// signal each node to start sorting their data
  nodes.forEach(n => n.sort())

  // create a tournament tree and start doing k-way merge
  // by pulling one value at a time from each node
  const tree = new TournamentTree(nodes.map(n => n.getValue()))
  const mergedArr = []

  for (let i = 1; i <= data.length; i++) {

    const val = nodes[tree.missingLeafIndex].getValue()
    if (val) {
    } else {
      // when we exhaust all the data in a node, just plug in a sentinel value

  return mergedArr

// creates and returns a compute node for sorting a chunk of data
function createNode (dataChunk) {
  return {
    dataChunk: dataChunk,
    minHeap: new BinaryHeap([], false),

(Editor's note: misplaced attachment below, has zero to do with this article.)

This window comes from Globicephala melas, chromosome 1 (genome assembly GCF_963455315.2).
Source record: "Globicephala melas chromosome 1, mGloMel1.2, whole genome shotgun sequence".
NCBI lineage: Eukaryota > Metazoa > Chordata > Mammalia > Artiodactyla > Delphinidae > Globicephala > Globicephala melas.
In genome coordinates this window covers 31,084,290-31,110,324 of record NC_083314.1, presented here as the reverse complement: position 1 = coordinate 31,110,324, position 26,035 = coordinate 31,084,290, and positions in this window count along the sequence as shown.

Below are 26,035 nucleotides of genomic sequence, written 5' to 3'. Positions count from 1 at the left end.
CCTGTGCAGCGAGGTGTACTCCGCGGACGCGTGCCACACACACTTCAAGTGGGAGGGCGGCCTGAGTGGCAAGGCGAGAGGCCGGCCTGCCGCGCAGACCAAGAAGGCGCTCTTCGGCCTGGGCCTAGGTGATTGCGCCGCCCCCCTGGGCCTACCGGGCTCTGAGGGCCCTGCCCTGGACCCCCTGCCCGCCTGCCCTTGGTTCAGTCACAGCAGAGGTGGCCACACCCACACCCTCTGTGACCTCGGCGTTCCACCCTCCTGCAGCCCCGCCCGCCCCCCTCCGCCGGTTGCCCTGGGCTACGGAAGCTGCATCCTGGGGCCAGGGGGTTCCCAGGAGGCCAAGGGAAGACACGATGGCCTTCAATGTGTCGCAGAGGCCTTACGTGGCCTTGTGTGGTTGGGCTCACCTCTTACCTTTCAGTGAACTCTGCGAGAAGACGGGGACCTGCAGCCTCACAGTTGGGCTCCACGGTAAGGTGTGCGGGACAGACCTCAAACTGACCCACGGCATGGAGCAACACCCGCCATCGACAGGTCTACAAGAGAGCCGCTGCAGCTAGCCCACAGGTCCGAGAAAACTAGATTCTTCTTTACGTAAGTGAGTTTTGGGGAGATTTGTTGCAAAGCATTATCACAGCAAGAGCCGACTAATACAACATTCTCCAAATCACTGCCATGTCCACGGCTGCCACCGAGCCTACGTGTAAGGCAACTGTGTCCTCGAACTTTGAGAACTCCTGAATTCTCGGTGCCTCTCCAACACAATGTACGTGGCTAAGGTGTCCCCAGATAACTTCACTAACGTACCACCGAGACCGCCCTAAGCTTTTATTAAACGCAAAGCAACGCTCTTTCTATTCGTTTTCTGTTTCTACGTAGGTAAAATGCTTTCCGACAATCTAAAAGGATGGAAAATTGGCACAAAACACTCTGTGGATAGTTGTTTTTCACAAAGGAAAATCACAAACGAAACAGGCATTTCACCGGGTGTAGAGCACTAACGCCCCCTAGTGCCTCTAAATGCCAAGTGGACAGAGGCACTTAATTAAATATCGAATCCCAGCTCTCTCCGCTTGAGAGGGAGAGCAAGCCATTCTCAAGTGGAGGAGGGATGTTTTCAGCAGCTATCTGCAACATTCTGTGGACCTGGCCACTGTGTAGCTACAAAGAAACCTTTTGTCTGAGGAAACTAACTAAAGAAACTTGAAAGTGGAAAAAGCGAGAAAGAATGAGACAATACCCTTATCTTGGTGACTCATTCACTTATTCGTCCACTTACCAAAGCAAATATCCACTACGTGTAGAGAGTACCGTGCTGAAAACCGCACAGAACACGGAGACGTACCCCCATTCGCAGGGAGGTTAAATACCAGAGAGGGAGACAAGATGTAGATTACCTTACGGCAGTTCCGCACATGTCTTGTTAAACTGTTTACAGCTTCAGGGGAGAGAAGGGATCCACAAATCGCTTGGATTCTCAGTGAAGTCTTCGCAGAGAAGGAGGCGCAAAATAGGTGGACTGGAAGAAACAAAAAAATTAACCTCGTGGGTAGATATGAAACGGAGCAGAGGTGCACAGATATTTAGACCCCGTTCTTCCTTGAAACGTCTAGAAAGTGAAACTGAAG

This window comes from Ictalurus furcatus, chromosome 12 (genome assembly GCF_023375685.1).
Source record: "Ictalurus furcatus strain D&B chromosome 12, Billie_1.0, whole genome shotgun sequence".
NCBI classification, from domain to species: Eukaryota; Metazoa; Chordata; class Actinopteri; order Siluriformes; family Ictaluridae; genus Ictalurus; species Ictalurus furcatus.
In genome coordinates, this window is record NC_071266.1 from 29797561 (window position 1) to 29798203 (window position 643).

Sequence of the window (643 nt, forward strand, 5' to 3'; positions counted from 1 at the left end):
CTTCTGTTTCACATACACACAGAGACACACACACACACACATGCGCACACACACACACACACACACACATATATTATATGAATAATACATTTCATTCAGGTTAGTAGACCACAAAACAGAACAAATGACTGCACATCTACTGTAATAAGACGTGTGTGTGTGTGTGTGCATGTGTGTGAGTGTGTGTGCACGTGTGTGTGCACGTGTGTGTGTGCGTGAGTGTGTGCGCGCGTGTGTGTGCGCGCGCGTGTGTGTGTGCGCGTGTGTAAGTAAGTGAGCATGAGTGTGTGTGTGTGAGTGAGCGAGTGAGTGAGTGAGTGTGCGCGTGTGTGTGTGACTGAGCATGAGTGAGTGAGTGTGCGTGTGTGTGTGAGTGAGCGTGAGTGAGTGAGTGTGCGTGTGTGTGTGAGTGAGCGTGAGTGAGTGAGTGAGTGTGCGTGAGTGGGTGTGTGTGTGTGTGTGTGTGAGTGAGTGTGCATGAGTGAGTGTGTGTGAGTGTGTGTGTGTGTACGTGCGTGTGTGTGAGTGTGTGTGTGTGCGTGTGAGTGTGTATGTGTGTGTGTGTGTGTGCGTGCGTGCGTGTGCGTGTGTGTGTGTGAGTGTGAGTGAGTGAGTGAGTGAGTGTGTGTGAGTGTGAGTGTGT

sort: function () {
      this.dataChunk.forEach(val => this.minHeap.insert(val))
    getValue: function () {
      return this.minHeap.popRoot()


It is essential to write tests in a complex implementation like this, especially for corner cases. Write tests to cover all corner cases you can think of, as much as your time permits. If you are allowed to execute your code, don’t forget to run the tests. I usually write tests before code, in line with test-driven development principles. It cuts down on debug cycles massively. i.e.:

// test case #1
const exampleInput1 = [4, 10, 1, 14, 7, 9, 3, 5]
const solution1 = [1, 3, 4, 5, 7, 9, 10, 14]

const calculatedSolution1 = distributedSort(exampleInput1, 2)

console.log(`Example Input Array #1: ${exampleInput1}, and the exact solution: ${solution1}, and calculated solution: ${calculatedSolution1}`)
assert.deepStrictEqual(calculatedSolution1, solution1)